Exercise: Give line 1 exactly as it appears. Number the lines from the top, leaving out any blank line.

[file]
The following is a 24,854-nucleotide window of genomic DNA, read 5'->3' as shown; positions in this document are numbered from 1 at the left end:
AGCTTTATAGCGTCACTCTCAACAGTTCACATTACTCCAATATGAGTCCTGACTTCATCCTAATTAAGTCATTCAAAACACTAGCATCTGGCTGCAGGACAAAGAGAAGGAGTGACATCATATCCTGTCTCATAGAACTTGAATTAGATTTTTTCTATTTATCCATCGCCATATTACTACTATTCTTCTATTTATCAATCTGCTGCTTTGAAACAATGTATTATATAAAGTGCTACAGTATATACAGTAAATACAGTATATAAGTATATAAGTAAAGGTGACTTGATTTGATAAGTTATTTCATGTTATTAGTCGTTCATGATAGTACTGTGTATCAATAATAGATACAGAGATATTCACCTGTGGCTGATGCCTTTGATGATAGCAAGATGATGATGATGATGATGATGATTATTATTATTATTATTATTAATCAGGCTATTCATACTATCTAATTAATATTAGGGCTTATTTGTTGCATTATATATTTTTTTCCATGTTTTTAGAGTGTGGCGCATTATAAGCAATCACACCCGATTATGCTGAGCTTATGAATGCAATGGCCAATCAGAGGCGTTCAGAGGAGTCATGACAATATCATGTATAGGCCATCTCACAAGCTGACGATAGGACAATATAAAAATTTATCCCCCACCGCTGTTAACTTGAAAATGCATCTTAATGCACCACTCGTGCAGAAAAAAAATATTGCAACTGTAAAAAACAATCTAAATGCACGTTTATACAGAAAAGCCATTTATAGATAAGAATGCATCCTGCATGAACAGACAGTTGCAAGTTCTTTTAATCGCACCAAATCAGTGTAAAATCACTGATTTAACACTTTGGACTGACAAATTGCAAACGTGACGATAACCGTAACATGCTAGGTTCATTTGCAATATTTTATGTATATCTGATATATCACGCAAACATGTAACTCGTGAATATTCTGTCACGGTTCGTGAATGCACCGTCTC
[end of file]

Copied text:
The following is a 24,854-nucleotide window of genomic DNA, read 5'->3' as shown; positions in this document are numbered from 1 at the left end: